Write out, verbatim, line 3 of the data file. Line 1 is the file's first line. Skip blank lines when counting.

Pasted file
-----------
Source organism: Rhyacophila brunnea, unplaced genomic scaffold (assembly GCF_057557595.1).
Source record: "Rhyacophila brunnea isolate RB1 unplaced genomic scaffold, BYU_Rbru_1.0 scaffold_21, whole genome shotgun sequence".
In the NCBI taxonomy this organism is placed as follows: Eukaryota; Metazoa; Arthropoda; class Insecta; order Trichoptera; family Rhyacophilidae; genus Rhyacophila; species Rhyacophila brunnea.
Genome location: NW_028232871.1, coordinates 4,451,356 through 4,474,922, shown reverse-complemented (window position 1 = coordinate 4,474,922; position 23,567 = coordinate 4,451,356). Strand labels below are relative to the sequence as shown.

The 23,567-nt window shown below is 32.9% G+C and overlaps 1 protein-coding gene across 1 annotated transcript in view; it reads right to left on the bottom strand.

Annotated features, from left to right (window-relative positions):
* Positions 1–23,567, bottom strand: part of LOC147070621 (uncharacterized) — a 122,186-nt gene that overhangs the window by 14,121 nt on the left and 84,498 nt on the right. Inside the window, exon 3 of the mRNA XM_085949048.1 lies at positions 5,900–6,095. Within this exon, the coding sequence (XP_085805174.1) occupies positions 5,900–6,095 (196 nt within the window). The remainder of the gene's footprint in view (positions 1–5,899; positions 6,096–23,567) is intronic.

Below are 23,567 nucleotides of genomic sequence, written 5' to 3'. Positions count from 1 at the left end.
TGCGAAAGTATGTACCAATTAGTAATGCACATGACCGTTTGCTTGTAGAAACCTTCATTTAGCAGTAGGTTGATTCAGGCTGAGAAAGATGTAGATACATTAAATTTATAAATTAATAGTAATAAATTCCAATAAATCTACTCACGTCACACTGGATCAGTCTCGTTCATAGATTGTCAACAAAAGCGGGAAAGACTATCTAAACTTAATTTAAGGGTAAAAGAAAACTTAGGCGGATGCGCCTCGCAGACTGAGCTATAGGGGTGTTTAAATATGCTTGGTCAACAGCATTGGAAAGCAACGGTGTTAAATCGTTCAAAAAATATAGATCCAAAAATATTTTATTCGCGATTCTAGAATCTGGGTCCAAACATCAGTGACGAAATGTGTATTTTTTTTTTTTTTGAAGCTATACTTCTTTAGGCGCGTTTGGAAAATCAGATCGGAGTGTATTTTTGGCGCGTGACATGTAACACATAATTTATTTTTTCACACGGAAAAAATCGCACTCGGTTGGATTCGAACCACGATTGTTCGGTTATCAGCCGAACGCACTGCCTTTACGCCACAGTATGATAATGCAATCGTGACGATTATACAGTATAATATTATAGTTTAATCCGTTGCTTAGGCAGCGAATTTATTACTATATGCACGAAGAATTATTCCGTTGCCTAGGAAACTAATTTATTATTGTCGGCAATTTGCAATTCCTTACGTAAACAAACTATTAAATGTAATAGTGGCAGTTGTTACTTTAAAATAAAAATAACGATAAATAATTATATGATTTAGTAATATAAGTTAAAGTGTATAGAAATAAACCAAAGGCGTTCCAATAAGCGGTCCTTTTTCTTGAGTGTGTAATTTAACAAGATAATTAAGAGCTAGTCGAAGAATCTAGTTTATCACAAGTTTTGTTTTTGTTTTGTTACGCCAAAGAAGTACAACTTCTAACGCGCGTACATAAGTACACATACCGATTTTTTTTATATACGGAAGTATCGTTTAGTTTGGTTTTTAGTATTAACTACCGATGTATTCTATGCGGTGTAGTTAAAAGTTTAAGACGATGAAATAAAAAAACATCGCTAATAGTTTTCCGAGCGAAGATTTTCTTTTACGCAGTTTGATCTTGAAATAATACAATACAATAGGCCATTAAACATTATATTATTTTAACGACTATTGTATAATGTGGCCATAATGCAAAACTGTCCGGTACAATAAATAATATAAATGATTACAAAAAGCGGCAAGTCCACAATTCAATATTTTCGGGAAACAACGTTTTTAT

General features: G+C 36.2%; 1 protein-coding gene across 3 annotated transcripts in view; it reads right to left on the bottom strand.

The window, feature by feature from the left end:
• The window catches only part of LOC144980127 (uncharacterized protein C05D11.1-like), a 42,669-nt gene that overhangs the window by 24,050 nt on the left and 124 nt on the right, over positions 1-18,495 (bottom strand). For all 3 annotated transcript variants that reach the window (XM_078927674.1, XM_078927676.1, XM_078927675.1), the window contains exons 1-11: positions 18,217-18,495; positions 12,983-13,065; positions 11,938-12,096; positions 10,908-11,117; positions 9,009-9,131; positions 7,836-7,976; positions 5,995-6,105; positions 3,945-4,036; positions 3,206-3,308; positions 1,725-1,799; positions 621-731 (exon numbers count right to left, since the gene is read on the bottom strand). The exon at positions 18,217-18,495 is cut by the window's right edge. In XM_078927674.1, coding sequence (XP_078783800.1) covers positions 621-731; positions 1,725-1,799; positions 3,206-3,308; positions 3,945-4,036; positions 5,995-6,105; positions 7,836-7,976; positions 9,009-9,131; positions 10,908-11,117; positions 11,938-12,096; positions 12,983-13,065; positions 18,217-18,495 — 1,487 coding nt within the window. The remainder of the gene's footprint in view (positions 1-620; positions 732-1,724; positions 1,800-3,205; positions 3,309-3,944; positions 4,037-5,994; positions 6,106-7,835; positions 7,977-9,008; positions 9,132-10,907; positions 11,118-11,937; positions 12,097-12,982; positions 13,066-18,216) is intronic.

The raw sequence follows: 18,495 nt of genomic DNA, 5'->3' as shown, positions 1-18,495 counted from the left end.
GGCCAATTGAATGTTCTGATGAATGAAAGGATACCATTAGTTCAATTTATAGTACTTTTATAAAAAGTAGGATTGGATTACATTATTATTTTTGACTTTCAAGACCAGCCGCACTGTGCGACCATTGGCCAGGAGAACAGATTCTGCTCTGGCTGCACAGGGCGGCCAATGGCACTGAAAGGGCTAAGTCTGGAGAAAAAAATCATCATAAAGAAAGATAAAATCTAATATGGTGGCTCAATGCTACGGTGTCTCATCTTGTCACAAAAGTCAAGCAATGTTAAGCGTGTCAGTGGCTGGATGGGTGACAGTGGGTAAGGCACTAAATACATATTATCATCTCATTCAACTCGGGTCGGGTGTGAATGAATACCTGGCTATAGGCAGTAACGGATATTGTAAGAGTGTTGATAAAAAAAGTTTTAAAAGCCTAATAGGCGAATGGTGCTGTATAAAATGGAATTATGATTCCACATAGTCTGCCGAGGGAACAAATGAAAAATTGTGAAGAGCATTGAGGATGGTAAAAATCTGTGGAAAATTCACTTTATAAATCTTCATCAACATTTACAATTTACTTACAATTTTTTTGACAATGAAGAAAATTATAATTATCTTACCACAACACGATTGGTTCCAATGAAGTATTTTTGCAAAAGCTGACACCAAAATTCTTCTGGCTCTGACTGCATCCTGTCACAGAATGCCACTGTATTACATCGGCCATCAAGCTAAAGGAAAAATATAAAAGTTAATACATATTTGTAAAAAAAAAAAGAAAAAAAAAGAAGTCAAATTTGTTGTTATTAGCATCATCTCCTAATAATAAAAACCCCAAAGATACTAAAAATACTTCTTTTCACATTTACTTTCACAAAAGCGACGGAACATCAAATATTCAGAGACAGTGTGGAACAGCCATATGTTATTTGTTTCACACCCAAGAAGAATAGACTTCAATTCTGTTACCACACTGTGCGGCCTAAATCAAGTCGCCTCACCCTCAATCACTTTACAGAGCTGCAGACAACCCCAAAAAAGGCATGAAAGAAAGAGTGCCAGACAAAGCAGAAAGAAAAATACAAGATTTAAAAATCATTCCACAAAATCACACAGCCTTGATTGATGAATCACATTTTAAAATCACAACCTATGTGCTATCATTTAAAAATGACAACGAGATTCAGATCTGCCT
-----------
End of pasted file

In the NCBI taxonomy this organism is placed as follows: Eukaryota; Metazoa; Arthropoda; class Insecta; order Trichoptera; family Rhyacophilidae; genus Rhyacophila; species Rhyacophila brunnea.